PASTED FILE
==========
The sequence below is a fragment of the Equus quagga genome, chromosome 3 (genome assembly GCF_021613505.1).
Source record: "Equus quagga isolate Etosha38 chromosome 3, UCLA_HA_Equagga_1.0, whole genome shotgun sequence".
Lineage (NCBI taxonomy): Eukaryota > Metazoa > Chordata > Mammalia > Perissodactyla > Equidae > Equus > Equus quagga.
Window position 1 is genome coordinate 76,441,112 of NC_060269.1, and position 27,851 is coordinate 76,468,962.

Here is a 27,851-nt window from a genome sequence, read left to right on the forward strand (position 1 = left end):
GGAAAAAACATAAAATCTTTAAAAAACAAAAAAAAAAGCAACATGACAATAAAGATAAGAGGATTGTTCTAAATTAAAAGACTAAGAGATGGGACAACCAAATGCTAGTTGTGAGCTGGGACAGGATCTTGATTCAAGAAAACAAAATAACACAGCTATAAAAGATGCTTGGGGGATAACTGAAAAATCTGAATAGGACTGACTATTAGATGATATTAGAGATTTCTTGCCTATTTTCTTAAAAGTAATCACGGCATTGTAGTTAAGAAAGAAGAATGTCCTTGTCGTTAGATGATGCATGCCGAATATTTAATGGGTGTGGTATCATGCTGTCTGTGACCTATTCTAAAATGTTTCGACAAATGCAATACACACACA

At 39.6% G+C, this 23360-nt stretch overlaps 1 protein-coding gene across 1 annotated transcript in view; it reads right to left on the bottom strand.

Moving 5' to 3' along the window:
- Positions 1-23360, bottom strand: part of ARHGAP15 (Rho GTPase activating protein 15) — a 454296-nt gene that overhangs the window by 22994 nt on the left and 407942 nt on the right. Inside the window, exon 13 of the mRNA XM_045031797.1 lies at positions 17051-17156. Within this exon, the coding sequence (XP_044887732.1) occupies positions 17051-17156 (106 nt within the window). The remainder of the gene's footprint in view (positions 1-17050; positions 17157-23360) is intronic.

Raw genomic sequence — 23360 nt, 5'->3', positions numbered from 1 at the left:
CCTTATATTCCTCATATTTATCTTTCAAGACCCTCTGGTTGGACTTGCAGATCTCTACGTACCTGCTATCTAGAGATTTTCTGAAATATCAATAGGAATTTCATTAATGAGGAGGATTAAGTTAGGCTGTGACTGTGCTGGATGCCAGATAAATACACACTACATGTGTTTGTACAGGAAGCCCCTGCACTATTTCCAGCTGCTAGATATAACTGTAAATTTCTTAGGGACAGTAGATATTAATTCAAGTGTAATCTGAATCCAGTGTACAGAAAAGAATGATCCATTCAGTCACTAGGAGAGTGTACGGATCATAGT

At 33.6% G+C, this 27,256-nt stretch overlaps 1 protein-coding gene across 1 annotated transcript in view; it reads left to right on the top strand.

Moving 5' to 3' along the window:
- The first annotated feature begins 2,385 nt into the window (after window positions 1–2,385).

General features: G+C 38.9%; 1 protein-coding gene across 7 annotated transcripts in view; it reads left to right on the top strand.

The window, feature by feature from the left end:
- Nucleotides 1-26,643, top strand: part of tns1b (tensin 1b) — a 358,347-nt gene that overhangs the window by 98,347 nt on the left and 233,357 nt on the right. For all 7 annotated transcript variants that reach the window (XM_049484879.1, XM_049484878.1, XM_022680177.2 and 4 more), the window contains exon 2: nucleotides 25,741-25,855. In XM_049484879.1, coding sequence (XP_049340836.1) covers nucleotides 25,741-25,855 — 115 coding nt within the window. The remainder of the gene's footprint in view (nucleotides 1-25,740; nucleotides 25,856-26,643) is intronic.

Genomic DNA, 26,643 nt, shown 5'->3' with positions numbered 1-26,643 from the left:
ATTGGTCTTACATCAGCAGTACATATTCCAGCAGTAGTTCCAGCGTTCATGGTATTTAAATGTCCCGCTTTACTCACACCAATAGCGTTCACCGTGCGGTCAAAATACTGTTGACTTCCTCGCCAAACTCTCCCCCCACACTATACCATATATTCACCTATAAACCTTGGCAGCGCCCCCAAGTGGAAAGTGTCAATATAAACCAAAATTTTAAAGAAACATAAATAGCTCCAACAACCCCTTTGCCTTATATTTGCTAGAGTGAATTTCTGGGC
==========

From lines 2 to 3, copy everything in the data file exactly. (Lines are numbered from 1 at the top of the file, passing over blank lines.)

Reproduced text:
Source record: "Equus quagga isolate Etosha38 chromosome 3, UCLA_HA_Equagga_1.0, whole genome shotgun sequence".
Lineage (NCBI taxonomy): Eukaryota > Metazoa > Chordata > Mammalia > Perissodactyla > Equidae > Equus > Equus quagga.